Texas, unlike most states, allows its judges to initiate guardianship cases. If a defendant in a civil lawsuit refuses to settle, a Texas probate judge can say, “I think you’re mentally incapacitated.” Then that same judge can remove the defendant’s right to hire an independent attorney and use court-appointed attorneys to settle the case in a closed hearing without the defendant’s input.
Don’t believe it?
Luck wouldn’t have believed it either. Until it happened to her.
The brick home with the well-tended lawn is inviting, particularly the concrete porch, a style that was common when this home was built in the 1930s. The house sits in a pleasant, shaded neighborhood near Texas Christian University. Inside, a woman’s touch is everywhere. Doilies, china cabinets, and antique furniture dominate the rooms.
Detracting from the décor are numerous stacks of manila files overflowing with reams of paperwork, generated by court dates and hearings.
Luck has spent hundreds of hours poring over these records, talking with attorneys, visiting doctors, and traveling to Austin to speak to lawmakers. She’s one of a growing list of people across the state and the country who are realizing how easy it is for judges and lawyers to take control of a person’s life.
“It’s not fair that they continue to rape people in this way,” Luck said. “I’m not the only one. The sooner the nation is wise to this, the better we’ll all be.”
She describes the probate court overseen by Tarrant County Judge Steve M. King as a “well-oiled group of people who can’t seem to find a way to make money except to take it away from other people.”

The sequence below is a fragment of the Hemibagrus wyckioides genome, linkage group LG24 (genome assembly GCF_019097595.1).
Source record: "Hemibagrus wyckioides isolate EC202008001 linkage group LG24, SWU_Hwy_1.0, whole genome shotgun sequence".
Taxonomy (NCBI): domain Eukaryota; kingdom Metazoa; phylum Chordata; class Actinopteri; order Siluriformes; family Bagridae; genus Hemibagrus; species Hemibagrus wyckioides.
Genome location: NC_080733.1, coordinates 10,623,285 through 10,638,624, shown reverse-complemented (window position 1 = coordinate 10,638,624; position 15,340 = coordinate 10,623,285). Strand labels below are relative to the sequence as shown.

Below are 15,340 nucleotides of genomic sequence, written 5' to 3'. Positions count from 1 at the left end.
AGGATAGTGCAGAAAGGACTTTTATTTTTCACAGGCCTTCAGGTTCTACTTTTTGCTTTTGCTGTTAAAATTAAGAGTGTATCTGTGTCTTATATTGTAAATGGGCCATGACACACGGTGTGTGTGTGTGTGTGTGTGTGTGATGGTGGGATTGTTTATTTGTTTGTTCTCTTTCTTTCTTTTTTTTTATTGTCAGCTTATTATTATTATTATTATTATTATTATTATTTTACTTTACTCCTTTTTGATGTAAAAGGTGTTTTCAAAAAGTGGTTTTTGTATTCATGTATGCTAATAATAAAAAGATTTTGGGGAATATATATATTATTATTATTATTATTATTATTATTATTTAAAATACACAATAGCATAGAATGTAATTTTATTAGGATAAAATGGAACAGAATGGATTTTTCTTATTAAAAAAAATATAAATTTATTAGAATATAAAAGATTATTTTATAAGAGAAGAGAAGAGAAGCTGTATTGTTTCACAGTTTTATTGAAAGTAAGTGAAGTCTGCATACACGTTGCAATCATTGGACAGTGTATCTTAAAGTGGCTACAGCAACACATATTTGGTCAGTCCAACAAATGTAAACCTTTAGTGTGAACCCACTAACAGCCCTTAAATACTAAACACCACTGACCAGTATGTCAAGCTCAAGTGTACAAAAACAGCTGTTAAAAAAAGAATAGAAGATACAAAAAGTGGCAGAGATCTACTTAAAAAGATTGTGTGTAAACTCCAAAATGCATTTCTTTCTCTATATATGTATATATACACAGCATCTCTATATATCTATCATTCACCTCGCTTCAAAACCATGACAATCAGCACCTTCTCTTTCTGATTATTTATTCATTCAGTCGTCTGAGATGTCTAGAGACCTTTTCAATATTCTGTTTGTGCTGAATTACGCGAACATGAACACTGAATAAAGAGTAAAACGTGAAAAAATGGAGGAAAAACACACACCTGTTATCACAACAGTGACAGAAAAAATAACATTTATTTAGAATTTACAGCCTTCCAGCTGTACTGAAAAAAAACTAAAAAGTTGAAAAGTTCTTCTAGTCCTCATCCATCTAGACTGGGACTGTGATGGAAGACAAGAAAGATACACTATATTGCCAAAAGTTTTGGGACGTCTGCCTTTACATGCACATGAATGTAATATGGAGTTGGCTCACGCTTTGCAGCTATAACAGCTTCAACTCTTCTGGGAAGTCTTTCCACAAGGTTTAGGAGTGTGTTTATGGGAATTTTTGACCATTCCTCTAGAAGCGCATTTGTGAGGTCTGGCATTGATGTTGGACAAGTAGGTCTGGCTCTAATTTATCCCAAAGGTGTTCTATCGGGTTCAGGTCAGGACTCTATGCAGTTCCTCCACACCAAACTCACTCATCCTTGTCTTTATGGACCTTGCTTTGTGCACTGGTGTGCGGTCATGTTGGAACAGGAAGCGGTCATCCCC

King stripped Luck of her right to enter into contracts in 2010. Unable to hire an independent attorney to represent her in front of King, she was forced to rely on court-appointed attorneys whom she believes were in cahoots with the court.
Houston-based senior-rights activist Latifa Ring has spent years battling probate courts that overstep their bounds. Questionable evidence and methods were used against Luck, she said.
“I’ve never seen anything so terrible as this,” Ring said. “There is no way this woman is incompetent, but they have put her through hell for two years.”
Luck’s husband had a brother, Bill, who had three children. In 2008 the now-grown children hired a local attorney who specializes in estate law, and they sued Luck to demand an accounting of the trusts she managed. Some of the property in the trusts was co-owned by Leskie and his brother Bill, and the children stand to inherit the trusts after Luck’s death.
Still, it wasn’t those distant relatives who sought to prove Luck mentally incompetent. King and his court-appointed attorneys led that charge, although the relatives’ attorney was also an instigator.
King, serving as judge in the stalled lawsuit over the trust, initiated a guardianship case against Luck. Then he ruled that she was incapacitated. All the legal fees were paid with Luck’s money.
“It was never my intention to sue for guardianship,” said Heidi Luck, one of the relatives who sued Dorothy Luck over the trust. “Once the lawyers and everybody got involved, it seemed as if we couldn’t get out of it.”
Luck didn’t believe she’d done anything wrong in managing the trusts, and she wasn’t willing to settle. She was ill and combative during a deposition and sparred verbally with attorney David Bakutis, who was representing her relatives. When questioned, she also discussed her finances. She was no spendthrift. Money flowed into home renovation projects, and she liked to pamper herself with nice things. She hired and fired attorneys, accountants, and advisors who helped oversee her investments.